“Some things don’t need to have an AI brand next to it,” he said. “You could simply have a message [like] ‘supported with AI’ and oftentimes you don’t even need to say that. This is like the word ‘digital,’ right? In a few years, we will just expect things to have some level of artificial intelligence in it. So from an architecture standpoint, I would advise clients to choose your battles, be very focused and never over promise. If anything, under promise and over deliver. Keep it clean. Keep it simple.”

Is there a need to file a lot quicker, because there might be a timeline or a waitlist or competition for those names?

A few decades ago, Lexicon would often have three or more months to go through the process with a client. However, that’s now down to six or seven weeks, Placek said, adding that sometimes it’s less than that.

“Everybody is moving really as fast as we can go,” he said. “Hopefully, we don’t get more time pressure than we already have. They always asked, ‘Hey, can you do this in three weeks?’ And we say no. If you want to do it right, if you want your version of a Sonos, or Febreze, or a Powerbook, you need to give us six, seven or eight weeks to do it.”

Other AI-related stories from across Digiday

Prompts and Product: AI and other announcements

  • OpenAI debuted new capabilities for ChatGPT, including ways for the chatbot to view and identify real-world images, read text on a screen, and interact in a more natural way in audio conversations. The features are powered by a new model called GPT-4o, which OpenAI said is faster and more efficient than GPT-4. The company also made GPT-4o available for free to all users and rolled out a desktop version of its app.
  • Google hosted its annual Google I/O developer conference, which was packed with a range of generative AI updates for search, music and video generation, and ways to see the world using new AI agents like Project Astra and Google Lens. (Read Digiday’s recap.)
  • Search experts expressed concern about how Google’s new AI search updates could harm internet traffic for publishers, content creators and advertisers. Meanwhile, privacy experts are worried that Google’s plans to use AI on devices to protect against spam and AI deepfakes might become a privacy concern if it’s misused.
  • At the 2024 upfront event, legacy networks and digital streaming platforms touted new AI capabilities for audience targeting, shopping and other uses.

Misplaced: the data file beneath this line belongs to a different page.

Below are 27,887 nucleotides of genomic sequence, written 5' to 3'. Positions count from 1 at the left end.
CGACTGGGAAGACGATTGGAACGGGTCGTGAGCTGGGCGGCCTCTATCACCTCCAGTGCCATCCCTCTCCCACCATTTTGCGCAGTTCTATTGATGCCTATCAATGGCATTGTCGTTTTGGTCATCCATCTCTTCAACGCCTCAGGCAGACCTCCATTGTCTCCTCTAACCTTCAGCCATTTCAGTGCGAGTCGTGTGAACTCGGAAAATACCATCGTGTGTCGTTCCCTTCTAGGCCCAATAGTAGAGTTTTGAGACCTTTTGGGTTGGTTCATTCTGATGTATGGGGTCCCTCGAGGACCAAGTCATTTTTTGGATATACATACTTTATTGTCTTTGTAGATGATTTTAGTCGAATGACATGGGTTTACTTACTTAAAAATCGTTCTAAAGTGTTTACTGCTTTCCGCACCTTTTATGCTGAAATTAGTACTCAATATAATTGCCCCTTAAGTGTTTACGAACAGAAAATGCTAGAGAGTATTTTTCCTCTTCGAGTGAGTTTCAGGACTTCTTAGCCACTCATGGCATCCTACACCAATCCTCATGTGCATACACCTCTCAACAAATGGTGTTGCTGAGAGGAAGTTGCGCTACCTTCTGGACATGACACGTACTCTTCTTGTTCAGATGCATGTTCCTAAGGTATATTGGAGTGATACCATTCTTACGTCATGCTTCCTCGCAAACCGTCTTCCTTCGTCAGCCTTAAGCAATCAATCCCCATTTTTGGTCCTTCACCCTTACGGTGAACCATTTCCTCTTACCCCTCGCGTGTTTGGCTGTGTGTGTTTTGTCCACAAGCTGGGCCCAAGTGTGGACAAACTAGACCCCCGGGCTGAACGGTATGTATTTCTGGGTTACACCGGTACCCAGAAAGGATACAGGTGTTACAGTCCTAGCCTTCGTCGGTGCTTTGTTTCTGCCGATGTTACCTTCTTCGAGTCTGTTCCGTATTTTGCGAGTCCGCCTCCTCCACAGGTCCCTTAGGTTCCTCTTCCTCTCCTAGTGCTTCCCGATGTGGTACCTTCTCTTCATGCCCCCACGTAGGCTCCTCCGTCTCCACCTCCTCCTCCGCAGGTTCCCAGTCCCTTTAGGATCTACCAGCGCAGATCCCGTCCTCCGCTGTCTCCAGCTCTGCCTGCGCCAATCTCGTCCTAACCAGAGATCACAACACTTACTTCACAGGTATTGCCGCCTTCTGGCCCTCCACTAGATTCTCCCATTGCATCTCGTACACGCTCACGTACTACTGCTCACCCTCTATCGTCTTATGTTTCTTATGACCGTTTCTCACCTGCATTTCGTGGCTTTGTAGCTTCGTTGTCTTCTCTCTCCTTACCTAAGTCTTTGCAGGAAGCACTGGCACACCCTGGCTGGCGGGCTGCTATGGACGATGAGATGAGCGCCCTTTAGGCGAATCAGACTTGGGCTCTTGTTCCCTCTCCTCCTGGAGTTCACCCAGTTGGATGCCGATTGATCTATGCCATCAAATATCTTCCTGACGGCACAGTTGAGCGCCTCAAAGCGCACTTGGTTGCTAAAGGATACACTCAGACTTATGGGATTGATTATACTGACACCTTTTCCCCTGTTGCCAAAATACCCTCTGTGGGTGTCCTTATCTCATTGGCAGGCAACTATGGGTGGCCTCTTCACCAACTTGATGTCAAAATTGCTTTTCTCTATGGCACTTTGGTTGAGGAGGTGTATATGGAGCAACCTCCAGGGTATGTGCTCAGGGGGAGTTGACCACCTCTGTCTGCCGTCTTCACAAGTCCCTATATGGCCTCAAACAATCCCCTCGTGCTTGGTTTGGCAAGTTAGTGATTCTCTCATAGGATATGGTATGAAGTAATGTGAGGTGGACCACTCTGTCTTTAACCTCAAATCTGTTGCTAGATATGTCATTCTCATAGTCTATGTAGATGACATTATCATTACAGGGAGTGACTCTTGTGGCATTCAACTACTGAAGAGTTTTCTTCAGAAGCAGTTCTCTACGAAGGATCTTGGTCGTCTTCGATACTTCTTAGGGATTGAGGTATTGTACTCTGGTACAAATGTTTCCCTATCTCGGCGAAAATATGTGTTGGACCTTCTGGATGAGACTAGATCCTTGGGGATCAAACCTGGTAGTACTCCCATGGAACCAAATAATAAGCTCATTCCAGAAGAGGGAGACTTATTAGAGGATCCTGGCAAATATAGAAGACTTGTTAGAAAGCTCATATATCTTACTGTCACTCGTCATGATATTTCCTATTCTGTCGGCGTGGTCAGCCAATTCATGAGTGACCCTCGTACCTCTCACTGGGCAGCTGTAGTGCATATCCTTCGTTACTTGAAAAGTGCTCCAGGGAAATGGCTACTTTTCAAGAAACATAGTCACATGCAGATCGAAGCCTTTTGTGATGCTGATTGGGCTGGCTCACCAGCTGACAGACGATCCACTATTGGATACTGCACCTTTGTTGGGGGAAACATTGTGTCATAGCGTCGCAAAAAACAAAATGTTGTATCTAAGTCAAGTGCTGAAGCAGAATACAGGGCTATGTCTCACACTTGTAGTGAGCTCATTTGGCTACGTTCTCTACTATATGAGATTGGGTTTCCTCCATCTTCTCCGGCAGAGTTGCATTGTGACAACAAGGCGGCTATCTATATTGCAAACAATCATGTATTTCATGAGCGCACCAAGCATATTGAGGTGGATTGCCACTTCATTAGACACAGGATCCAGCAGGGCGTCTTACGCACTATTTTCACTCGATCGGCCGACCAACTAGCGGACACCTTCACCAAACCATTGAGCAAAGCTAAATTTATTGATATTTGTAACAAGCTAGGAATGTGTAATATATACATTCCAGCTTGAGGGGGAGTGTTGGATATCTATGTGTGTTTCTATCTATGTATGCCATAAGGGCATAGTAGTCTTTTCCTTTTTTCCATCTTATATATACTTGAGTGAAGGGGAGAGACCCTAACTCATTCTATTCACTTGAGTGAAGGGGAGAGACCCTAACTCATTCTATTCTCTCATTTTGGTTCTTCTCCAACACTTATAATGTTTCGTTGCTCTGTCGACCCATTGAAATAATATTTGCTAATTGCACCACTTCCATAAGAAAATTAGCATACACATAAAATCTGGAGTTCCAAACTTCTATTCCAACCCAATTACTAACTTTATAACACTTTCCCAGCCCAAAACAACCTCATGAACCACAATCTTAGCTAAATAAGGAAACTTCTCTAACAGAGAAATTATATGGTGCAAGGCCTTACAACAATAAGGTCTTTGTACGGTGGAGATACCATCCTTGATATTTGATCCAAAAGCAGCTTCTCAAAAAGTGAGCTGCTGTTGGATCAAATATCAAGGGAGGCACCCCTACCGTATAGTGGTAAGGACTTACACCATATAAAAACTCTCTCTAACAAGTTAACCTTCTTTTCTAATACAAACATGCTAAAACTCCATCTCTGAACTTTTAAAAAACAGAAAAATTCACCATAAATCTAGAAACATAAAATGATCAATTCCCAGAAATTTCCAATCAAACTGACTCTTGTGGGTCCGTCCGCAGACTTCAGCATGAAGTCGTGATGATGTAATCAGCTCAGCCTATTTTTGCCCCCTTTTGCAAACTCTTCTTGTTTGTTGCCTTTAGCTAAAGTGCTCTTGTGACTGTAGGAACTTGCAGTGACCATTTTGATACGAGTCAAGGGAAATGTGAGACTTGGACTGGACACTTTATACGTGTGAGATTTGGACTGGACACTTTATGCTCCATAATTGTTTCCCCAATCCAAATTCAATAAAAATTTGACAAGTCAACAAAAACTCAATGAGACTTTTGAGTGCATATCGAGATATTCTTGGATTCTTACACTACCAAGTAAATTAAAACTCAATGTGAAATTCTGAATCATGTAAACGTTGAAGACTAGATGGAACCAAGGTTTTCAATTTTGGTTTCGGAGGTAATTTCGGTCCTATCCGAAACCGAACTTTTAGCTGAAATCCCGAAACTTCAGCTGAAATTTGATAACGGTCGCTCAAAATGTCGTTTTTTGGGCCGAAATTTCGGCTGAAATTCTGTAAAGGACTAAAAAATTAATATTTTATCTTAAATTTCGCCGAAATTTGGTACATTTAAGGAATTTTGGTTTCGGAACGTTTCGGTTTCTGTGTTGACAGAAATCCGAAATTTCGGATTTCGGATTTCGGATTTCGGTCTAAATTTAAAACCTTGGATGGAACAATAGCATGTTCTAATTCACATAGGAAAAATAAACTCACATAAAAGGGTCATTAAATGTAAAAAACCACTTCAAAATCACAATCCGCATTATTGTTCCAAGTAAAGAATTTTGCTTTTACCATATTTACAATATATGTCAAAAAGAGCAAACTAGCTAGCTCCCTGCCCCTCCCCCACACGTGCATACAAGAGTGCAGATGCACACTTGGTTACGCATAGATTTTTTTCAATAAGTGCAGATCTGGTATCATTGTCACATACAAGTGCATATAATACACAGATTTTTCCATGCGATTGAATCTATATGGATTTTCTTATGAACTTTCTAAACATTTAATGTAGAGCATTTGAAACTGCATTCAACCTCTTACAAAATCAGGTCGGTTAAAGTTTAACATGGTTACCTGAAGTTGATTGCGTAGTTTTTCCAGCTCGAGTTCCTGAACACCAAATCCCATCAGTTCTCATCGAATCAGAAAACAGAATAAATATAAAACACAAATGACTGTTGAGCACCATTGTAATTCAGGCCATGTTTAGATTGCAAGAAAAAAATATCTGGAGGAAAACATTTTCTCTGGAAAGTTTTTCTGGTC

• Congressional committees in the House and Senate both held hearings about 2024 election security and the risks of AI. In the Sentate Intel committee, leaders of several U.S. intelligence agencies testified about their concerns and what they’re doing to mitigate the risks of AI deepfakes and other concerns.
  • U.S. Sen. Chuck Schumer unveiled a plan to address AI safety, which comes after his yearlong series of talks in 2023 with various tech companies, AI researchers and other experts.
  • Slack and Squarespace both faced criticism from customers for allowing content on their platforms to be used for training AI models.
  • Sony Music sent a letter to hundreds of AI companies warning them against unauthorized use of content from the music label when training AI models.
  • Reddit announced a new partnership with OpenAI that will let the company train its AI models on Reddit posts. The deal comes just months after Reddit revealed Google is also paying the platform tens of millions of dollars to train its AI models on Reddit content.
  • The Open Markets Institute and others contributed to the U.K. Competition and Markets Authority to review partnerships between tech giants and AI startups.
  • A new class action lawsuit against the AI voice-cloning startup LOVO alleges false advertising and fraud.

Ads from AI: News from the creative side of generative AI

  • KFC faced criticism for its use of AI in a new ad that invited fried chicken fans to generate images with six fingers. (Fast Company)
  • Jewelers have begun using generative AI tools for creating images and videos in new advertising campaigns. (The New York Times.)

Hellos and Goodbyes: Noteworthy hires and departures at AI companies

  • Ilya Sutskever, OpenAI’s cofounder and chief data scientist, announced he was leaving the company. The startup also suffered another key departure with the resignation of Jan Leike, co-lead of OpenAI’s Superalignment trust and safety team. According to Leike, the startup’s safety culture had “taken a backseat to shiny products.”
  • Anthropic hired Instagram co-founder Mike Krieger as its new chief product officer, leaving some to wonder what the creator of the OpenAI competitor — and creator of the Claude chatbot — might have planned for improved user experience and other updates.